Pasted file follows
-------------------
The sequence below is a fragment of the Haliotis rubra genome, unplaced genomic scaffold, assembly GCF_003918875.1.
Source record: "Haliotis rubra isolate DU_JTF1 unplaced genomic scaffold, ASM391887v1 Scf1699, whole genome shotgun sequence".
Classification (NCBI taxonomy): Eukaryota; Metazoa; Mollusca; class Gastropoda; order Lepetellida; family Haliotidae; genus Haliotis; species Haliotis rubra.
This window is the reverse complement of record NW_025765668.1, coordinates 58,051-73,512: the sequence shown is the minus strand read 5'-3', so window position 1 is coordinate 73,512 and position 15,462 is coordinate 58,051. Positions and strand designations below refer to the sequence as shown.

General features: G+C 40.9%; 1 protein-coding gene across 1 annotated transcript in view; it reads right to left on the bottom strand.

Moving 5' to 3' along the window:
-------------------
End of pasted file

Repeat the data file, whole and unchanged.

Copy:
The sequence below is a fragment of the Haliotis rubra genome, unplaced genomic scaffold, assembly GCF_003918875.1.
Source record: "Haliotis rubra isolate DU_JTF1 unplaced genomic scaffold, ASM391887v1 Scf1699, whole genome shotgun sequence".
Classification (NCBI taxonomy): Eukaryota; Metazoa; Mollusca; class Gastropoda; order Lepetellida; family Haliotidae; genus Haliotis; species Haliotis rubra.
This window is the reverse complement of record NW_025765668.1, coordinates 58,051-73,512: the sequence shown is the minus strand read 5'-3', so window position 1 is coordinate 73,512 and position 15,462 is coordinate 58,051. Positions and strand designations below refer to the sequence as shown.

General features: G+C 40.9%; 1 protein-coding gene across 1 annotated transcript in view; it reads right to left on the bottom strand.

Moving 5' to 3' along the window: